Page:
Vets center supporters meet congressmen | Arkansas Blog

Thursday, February 23, 2012

Vets center supporters meet congressmen

Posted By on Thu, Feb 23, 2012 at 6:52 AM

Supporters of a new Main Street location for a center for vets seeking counseling and a variety of day services met yesterday with Republican U.S. Rep. Tim Griffin, an opponent of the Main Street location, and House VA Committee Chair Jeff Miller, a Florida Republican, brought down by Griffin to buttress his attack on the VA for considering the location.

A release follows on the meeting by Kathy Wells, Robert Johnston and Herb Rule with the congressmen, though it doesn't mention a congressional response.

Griffin is going to line up some politically sympathetic vets this morning to cover him on a fight, which — if successful — will add another year or so to the VA's six-year search for better quarters for vets. The VA has been opposed at every turn by government officials — like Griffin and Mayor Mark Stodola — who speak out of the other side of their mouth about their reverence for veterans. The congressmen will meet later today with VA officials and then hold a news conference at 11 a.m. at which they are likely to say the problem is the VA, not veterans. Our vets should be happy to take a location as far as possible from human eyes except those in a neighborhood with no clout, such as that around the woeful site the city chose (without public notice) for a homeless center for non-vets on Confederate Boulevard.

Another supporter of the vets center suggests a viewing of this video on Kipling's tribute to the forgotten vets of the Light Brigade. He put together the tribute above.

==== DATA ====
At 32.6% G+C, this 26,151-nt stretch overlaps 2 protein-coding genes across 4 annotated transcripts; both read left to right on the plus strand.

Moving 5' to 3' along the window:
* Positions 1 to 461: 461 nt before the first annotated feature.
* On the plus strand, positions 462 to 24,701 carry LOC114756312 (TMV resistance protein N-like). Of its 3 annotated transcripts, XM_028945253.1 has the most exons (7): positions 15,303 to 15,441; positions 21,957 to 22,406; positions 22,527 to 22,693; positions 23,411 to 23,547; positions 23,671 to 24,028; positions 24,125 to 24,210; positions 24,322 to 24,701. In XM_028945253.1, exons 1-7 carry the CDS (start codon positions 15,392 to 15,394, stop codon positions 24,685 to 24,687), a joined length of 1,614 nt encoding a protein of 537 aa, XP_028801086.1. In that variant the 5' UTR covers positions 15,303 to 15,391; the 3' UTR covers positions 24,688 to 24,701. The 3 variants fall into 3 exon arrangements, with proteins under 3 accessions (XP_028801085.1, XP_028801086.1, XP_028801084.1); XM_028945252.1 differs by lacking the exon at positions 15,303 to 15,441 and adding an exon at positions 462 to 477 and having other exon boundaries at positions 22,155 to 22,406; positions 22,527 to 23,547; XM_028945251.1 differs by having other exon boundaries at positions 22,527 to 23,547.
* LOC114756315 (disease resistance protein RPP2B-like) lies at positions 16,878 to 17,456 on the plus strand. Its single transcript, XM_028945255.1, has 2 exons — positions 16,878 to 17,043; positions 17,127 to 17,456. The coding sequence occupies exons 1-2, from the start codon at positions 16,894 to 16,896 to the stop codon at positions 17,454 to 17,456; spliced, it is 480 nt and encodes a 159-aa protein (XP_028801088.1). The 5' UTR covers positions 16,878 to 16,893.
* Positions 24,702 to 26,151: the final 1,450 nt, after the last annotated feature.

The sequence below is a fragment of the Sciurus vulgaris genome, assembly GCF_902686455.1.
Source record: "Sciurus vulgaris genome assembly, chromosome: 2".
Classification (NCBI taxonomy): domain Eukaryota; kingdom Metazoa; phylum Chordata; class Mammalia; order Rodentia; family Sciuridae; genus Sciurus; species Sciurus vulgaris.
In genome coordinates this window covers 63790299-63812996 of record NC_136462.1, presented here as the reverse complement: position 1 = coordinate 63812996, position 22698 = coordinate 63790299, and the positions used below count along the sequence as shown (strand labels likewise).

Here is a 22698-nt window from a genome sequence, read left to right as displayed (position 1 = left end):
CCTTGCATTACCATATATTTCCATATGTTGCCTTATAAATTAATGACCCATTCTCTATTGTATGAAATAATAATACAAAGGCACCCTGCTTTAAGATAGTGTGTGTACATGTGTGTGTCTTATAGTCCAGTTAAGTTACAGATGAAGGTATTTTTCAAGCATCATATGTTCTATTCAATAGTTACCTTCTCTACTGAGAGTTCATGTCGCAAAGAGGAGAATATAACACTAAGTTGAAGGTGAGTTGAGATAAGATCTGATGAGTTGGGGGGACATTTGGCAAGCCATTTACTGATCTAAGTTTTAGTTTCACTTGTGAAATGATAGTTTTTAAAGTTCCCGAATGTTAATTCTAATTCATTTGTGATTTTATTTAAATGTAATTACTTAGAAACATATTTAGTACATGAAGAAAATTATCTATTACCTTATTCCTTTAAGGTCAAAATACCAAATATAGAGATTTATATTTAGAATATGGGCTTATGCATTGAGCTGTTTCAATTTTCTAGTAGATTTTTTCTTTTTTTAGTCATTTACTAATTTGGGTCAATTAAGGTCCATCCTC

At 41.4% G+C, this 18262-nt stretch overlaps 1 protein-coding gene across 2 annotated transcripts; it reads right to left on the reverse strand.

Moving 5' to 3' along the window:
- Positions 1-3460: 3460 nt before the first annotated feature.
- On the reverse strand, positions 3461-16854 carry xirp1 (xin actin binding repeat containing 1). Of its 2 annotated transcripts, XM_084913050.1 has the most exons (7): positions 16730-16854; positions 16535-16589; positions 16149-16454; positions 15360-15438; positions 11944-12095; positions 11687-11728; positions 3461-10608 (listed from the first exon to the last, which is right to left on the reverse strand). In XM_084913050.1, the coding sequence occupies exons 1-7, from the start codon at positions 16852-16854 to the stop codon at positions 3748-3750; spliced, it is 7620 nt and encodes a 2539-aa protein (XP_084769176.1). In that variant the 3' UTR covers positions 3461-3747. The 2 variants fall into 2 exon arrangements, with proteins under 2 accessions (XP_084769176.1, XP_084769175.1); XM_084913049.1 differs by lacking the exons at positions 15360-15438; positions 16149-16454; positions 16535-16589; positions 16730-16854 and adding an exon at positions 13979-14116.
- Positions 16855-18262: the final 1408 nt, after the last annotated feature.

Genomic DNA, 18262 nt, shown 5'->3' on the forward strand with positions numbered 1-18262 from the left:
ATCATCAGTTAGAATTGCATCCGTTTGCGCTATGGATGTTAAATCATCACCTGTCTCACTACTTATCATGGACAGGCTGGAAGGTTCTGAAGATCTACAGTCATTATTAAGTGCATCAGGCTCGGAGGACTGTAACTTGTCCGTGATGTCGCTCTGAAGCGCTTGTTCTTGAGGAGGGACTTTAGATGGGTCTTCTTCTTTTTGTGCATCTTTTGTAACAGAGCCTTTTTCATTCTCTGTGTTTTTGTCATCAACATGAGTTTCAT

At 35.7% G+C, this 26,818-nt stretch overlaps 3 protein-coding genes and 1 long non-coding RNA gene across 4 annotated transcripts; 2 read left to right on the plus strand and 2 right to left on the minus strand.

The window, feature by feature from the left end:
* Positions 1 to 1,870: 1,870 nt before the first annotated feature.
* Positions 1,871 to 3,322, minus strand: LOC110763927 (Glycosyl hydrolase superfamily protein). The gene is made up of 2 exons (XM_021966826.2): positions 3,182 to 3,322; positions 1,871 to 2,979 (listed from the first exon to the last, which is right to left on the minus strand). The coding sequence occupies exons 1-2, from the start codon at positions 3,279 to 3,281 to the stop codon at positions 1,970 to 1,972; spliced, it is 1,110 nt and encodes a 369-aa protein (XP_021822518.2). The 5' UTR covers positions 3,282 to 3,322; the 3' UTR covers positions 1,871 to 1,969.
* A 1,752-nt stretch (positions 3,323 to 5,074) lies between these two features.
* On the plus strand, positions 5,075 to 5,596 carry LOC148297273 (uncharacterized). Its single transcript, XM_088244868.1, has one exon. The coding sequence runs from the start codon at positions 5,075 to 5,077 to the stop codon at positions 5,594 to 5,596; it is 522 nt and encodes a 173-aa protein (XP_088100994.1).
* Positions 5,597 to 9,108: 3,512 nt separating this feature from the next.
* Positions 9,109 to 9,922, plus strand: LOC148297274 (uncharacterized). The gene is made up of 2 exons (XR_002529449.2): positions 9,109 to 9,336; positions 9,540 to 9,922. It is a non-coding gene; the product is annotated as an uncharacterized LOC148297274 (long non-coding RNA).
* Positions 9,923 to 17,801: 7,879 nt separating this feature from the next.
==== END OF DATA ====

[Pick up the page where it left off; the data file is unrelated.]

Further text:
ALSO: Here's a letter from almost 50 people, including several local clergy, backing the Main Street location.


Congressman Jeff Miller of Florida, Chairman of the Veterans Affairs Committee in the U.S. House of Representatives, U.S. Senator John Boozman, and Second Dist. Congressman Tim Griffin of Little Rock, met this evening with supporters of the proposed relocation to Main and 10th St. of the Vet Drop In Day Treatment Center, currently operating at Second and Ringo St.

“We appreciated the chance to present our views and information to congressional leaders weighing the merits of the proposed relocation,” said Kathy Wells, a downtown resident and relocation supporter, as well as a long-time civic activist who has worked with service providers to the homeless for years.

She pressed officials considering the mayor’s call for a joint operation of the VA program for the homeless and Little Rock city programs to require funding parity, since today the federal budget supplies vastly more money and staff than the city does.

“It would be bad policy to bring all together, then grant services to veterans, and deny many of the same services to non-veterans,” Ms. Wells said, “and clearly more and better services are needed for all the homeless in our community today.” She noted a count showed 20 percent of the area homeless are veterans, so a minority has well-funded services, while the majority 80 percent of the homeless gets along with reduced resources.

Dr. Robert Johnston, who also has lived downtown for decades, is an Army veteran and a former state legislator, said, “The Vet Center would be a positive, not a negative, addition to the neighborhood.” The commercial location has nearby vacant buildings today, said Johnston, a founder of Feed the Hungry, which serves the homeless breakfast five mornings a week. He noted lack of notice to the public before selecting a site for a facility for the homeless had been practiced by city officials as well as VA officials - the city center at 3000 Confederate Blvd. was announced as fact, the same as the Vet Ctr. at 1000 Main St., without any advance discussion.